There are many ways in which ESG, as a growing global theme, could impact future stockpicking and our clients’ portfolios. As outlined above, an accelerated global energy transition could increase the demand for certain metals, while single-use plastic bans could dampen demand for oil and alter demand for certain packaging materials. In addition, the ESG theme has the potential to materially impact investment flows. For example, the Net Zero Asset Managers initiative – recently launched internationally to commit to investment portfolios aligned with net-zero greenhouse gas emissions by 2050 or sooner – could impact flows into both low- and high-carbon emitting industries.

In this debate, however, the intersection of the environmental and social pillars should be appropriately weighed up. As Raine noted, so far, environmental considerations have been in the driving seat; however, reducing the E has an impact on the S, and the COVID-19 pandemic has further accentuated deep inequalities in many countries, with potentially severe consequences, as the July riots and looting in South Africa showed. Overlooking the social aspect of ESG is as much of a global risk as failure to act on environmental issues.

The role of the investment industry and overcoming challenges

As an investment industry, we must be honest about what we are and what we are not. For example, we are not experienced policymakers. Many of these complex problems require coherent policy and regulatory development and enforcement, far above investor engagement, to be effectively addressed. This would also avoid unintended consequences.

An example here has been the growth in asset owners announcing divestments from fossil fuels, particularly thermal coal. As a result, many listed companies have rushed to unbundle or privatise these assets. But once sold, they remain in operation and in fact often increase production. The climate is no better off, while lesser disclosure requirements mean that society generally has less insight into the site’s environmental management than before.

ESG factors are also often still lightly or inconsistently reported by issuers, particularly in less developed stock markets, making meaningful evaluation and comparability difficult. At Allan Gray, we try to address this by engaging with issuers on a case-by-case basis to improve their disclosures and by using multiple sources for ESG research: Apart from company reporting, we look at non-governmental organisations and academic, regulatory and news reports.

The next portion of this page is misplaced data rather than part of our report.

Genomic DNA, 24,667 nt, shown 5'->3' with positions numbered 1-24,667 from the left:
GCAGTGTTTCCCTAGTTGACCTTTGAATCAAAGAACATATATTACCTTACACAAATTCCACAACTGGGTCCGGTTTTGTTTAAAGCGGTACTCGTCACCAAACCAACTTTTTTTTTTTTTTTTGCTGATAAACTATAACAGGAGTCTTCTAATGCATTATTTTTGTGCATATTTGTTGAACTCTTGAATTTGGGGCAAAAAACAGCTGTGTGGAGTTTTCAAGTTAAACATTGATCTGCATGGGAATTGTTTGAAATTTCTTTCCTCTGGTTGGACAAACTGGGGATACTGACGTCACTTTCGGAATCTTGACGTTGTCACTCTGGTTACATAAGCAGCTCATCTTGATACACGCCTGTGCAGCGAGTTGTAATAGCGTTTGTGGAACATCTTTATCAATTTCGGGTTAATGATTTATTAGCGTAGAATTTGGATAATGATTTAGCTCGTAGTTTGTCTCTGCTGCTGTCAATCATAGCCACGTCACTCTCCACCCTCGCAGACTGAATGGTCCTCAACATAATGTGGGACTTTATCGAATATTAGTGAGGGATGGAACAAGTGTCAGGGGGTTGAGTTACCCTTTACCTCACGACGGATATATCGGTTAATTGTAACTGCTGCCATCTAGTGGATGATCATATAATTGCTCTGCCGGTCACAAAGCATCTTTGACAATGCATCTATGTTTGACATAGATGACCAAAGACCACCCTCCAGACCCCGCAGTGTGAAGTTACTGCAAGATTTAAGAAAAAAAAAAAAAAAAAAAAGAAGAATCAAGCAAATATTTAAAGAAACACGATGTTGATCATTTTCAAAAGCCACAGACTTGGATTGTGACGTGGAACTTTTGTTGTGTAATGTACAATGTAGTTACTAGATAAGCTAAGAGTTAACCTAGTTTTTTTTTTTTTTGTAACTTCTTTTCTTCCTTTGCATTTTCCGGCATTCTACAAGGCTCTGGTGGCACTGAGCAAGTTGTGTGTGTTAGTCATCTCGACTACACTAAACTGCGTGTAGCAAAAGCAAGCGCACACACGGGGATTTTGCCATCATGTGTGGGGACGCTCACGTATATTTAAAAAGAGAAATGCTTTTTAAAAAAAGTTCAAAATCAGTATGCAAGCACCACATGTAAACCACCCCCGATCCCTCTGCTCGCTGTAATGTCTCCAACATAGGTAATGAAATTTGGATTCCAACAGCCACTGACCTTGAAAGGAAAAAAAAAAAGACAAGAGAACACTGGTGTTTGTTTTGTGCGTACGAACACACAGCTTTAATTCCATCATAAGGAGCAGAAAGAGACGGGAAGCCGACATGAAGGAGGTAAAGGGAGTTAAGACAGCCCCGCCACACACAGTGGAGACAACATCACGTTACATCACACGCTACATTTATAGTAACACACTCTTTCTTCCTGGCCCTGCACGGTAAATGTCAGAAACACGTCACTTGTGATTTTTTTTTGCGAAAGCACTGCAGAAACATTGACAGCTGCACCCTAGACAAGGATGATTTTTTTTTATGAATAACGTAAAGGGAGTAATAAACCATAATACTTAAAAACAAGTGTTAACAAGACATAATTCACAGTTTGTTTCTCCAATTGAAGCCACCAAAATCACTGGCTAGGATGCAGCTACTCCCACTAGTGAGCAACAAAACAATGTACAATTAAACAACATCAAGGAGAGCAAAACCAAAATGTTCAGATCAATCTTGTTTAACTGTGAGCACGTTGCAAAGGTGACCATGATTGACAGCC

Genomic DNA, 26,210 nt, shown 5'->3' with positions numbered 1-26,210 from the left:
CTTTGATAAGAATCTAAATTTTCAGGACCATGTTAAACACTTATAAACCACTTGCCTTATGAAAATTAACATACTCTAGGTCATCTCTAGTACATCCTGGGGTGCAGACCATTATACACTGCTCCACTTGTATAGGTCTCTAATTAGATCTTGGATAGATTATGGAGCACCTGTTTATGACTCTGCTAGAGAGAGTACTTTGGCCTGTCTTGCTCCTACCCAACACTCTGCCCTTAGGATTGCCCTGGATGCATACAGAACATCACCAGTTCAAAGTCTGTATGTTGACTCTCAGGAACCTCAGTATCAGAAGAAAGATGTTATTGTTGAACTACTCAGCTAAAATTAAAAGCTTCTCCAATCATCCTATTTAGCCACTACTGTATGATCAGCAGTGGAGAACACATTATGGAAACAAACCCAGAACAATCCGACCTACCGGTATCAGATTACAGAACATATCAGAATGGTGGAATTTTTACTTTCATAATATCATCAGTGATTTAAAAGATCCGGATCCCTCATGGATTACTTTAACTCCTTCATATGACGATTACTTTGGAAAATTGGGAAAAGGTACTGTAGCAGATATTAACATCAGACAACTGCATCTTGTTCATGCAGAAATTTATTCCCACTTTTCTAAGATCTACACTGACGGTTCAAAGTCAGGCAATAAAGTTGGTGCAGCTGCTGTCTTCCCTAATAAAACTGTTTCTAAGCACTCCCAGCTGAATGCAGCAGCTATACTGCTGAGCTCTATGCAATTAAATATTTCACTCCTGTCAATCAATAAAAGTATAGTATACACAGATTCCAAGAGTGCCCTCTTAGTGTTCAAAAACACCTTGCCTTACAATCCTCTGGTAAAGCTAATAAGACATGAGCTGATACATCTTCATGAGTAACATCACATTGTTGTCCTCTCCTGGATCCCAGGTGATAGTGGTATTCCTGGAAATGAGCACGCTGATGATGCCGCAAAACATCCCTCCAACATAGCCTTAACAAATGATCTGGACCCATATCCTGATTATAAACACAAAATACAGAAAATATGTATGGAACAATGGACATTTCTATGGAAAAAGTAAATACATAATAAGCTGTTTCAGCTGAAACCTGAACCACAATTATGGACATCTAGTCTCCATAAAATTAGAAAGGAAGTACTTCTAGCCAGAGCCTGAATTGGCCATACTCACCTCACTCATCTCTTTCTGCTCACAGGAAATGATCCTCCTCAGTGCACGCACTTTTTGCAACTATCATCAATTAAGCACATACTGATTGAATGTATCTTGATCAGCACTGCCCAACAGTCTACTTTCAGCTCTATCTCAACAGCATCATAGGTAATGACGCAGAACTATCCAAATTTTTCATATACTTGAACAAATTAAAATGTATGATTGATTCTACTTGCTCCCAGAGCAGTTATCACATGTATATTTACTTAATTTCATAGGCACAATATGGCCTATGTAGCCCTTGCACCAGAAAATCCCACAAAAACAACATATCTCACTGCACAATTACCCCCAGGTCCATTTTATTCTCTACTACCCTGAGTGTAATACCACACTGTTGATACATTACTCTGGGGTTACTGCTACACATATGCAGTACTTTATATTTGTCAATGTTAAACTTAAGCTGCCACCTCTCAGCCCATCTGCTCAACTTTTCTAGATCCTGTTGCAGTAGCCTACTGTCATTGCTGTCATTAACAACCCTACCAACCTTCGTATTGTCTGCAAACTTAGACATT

ESG is further complicated by the fact that we tend to view these matters through the lens of our own personal value set. The EU is leading the way in regulation attempting to address some of the interpretation issues, and regulators elsewhere, including here in South Africa, are watching closely.

At Allan Gray, we participate proactively in industry initiatives that bring more regulatory clarity to ESG. This includes providing detailed feedback to industry consultations, such as on National Treasury’s draft Green Finance Taxonomy and the revised Code for Responsible Investing in South Africa (CRISA) earlier this year.

Don’t forget about the G

Finally, we pay particularly close attention to the governance pillar. This is because, as shareholders on behalf of our clients, we are not involved in the day-to-day running of companies and therefore rely on executive management and boards to act responsibly. We assess management’s alignment with long-term shareholders by evaluating how they are incentivised through executive remuneration schemes. We also consider the board’s expertise and independence to be able to provide effective oversight. Finally, studies show that stronger governance is generally associated with stronger company environmental and social performance.

Need more detail?

Our recent Allan Gray Investment Summit offered independent financial advisers and investors a rare glimpse into the minds of top fund managers and forward-thinking thought leaders. Our aim was to share a range of perspectives to help make sense of the noise and connect the dots between the challenges we face today and the opportunities that lie ahead.

Many of the questions raised during the event have been dealt with briefly in this article; if you would like more detail, you can view a selection of presentations from the Summit on the event portal.

Of course, as an individual investor, it is important to remember that there is no one-size-fits-all when it comes to structuring your investment portfolio. For personalised advice, we recommend you speak to a good, independent financial adviser.